Calling All Peanut Butter Lovers!



By Joy Stephenson-Laws, JD, Founder

Today is National Peanut Butter Lover's Day!

I love peanut butter. At least once each week, I make a smoothie with peanut butter, honey, bannana, yogurt and almond milk. It feels like dessert, but it's very healthy and nutrient-dense. 

Peanut butter, however, is one of those foods that has gotten a bad rap. Obviously, people with peanut allergies need to stay away from this sticky goodness. But in addition to this, many people are concerned that peanut butter is too fattening. So, let's first clear up some of the myths about peanut butter.

Yes, peanut butter is fattening. It is also a good source of healthy fats called monounsaturated and polyunsaturated fats. (These types of fats are also found in avocados and olive oil). There are many studies which suggest that populations that consume high amounts of monounsaturated fats from extra virgin olive oil and nuts may be better protected against heart disease and metabolic syndrome.

"Over the years, numerous studies have shown that people who regularly include nuts or peanut butter in their diets are less likely to develop heart disease or type 2 diabetes than those who rarely eat nuts. Although it is possible that nut eaters are somehow different from, and healthier than, non-nutters, it is more likely that nuts themselves have a lot to do with these benefits," according to a professor of nutrition with Harvard.

(Heart disease is the leading cause of death among both American men and women).

Moderation is key.

I could honestly eat spoonfuls of peanut butter throughout the day, but this would lead to weight gain. Moderation is always necessary (even with healthy foods). People tend to not measure the amount of peanut butter they are using when making a sandwich or adding it to a smoothie. My tip would be to always measure. A little also goes a long way.

Peanut butter is also a great source of plant-based protein. Protein is a key nutrient we all need. You may already know that protein is a nutrient key in muscle building and repair, but you may not know that protein may also be key in protecting against fatty liver.

Additional nutrients in peanut butter:
  • Folate: Folate (also known as vitamin B9) is one of the eight B vitamins. B vitamins help our bodies properly use the food we eat as fuel. They are involved in building DNA that the body uses for cell growth.
  • Vitamin E: Is known to help with skin health, vision, reproduction and the health of your blood and brain.
  • Vitamin B3 (niacin): B3 is important for our digestive system, skin and nervous system. It helps make sex hormones and stress-related hormones. It also helps improve circulation and suppress inflammation. Niacin is used to treat high cholesterol and is also used alongside other treatments for circulation issues, migraines, dizziness as well as reducing diarrhea associated with cholera.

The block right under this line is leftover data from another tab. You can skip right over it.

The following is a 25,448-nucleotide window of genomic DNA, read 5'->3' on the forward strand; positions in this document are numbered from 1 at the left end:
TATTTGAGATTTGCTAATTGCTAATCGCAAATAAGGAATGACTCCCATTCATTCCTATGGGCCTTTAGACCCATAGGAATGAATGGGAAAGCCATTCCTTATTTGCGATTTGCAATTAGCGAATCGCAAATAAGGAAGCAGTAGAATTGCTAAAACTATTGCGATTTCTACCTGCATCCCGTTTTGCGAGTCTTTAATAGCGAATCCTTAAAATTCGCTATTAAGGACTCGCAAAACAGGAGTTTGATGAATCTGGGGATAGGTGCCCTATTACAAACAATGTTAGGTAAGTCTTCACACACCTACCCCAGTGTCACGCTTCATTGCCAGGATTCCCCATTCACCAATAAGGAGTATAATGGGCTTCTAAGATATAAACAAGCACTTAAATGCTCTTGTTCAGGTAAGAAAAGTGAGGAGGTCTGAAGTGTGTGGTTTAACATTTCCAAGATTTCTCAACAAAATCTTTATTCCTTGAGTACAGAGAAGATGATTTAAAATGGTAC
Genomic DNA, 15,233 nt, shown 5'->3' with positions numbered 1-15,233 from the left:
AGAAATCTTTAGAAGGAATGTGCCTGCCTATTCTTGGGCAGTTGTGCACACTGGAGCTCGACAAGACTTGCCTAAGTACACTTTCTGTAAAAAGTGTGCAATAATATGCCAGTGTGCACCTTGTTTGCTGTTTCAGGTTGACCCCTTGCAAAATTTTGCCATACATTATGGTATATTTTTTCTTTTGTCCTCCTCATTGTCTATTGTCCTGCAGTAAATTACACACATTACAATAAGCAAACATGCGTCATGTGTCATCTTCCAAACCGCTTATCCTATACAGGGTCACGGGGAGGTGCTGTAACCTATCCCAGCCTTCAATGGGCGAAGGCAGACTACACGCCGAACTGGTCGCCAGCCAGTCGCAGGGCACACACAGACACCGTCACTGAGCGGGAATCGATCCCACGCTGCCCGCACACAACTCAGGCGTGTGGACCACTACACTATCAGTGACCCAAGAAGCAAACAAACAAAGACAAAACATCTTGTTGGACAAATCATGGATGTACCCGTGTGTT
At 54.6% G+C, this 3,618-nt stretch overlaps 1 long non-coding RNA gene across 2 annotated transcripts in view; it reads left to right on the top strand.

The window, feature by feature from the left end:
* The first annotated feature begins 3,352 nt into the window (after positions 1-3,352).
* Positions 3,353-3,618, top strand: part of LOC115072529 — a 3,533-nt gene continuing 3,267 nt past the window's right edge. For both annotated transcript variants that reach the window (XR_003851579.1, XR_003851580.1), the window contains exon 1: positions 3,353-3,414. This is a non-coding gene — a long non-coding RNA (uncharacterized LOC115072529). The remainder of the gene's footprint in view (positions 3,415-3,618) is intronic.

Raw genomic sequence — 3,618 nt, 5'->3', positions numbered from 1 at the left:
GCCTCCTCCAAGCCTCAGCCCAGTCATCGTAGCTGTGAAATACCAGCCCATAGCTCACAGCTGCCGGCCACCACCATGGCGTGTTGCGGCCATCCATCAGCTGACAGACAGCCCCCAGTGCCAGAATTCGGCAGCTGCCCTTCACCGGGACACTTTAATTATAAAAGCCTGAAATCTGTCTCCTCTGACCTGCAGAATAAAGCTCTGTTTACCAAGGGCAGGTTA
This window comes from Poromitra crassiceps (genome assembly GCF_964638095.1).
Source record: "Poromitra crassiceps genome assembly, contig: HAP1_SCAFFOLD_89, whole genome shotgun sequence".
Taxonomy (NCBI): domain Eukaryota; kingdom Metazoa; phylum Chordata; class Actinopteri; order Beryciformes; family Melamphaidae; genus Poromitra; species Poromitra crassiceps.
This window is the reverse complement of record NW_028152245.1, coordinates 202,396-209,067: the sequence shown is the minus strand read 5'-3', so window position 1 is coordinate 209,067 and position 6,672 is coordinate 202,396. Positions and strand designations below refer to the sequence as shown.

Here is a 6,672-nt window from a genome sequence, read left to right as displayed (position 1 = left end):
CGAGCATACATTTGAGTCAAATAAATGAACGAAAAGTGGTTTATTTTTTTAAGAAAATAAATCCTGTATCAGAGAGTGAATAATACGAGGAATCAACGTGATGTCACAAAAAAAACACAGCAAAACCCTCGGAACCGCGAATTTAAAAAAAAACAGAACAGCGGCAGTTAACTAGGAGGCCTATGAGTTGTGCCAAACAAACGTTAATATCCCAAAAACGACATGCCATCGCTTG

• Vitamin B6: This vitamin is involved in more than 100 enzyme reactions in the body which are mostly concerned with protein metabolism, according to the NIH. “Vitamin B6 also plays a role in cognitive development through the biosynthesis of neurotransmitters and in maintaining normal levels of homocysteine, an amino acid in the blood. Vitamin B6 is involved in gluconeogenesis and glycogenolysis, immune function (for example, it promotes lymphocyte and interleukin-2 production), and hemoglobin formation.”
  • Magnesium: Studies with rats have shown a low level of the mineral magnesium can slow down growth of lean body mass (muscle and bone building) and promote an increase in body fat. This may be due to the body’s need for magnesium in so many different functions, more than 300 according to the National Institutes of Health. 
  • Copper: This mineral is essential for human life and is found in virtually every one of your body’s tissues. It is an antioxidant that may help with immune system function.
  • Manganese: Manganese is an essential trace mineral that aids in bone formation and bone health in general. Women with osteoporosis have been found to have low serum levels of manganese.

Know the right kind of peanut butter to buy.

This part is so critical. The peanut butter you buy (or you can make your own) should not have any added salt or sugar. So many store-bought peanut butters contain added salt and sugars. Simply check the ingredient labels. The only ingredient should be peanuts! You may also want to splurge on organic. I purchase an all-natural, more liquidy peanut butter that goes nicely in my smoothies. If you are allergic to peanuts or have a nut allergy in general, you can try sunflower butter (which also has many of the same benefits as peanut butter).

As always, speak to your doctor about introducing new foods into your diet. This is especially critical for those that are breastfeeding, pregnant or have any existing health issues.

Enjoy your healthy life!


Disclaimer: This article is not intended to provide medical advice. Please consult with your doctor or another competent healthcare practitioner to get specific medical advice for your situation.       


The pH professional health care team includes recognized experts from a variety of health care and related disciplines, including physicians, attorneys, nutritionists, nurses, and certified fitness instructors. This team also includes the members of the pH Medical Advisory Board, which constantly monitors all pH programs, products, and services. To learn more about the pH Medical Advisory Board, click here.    


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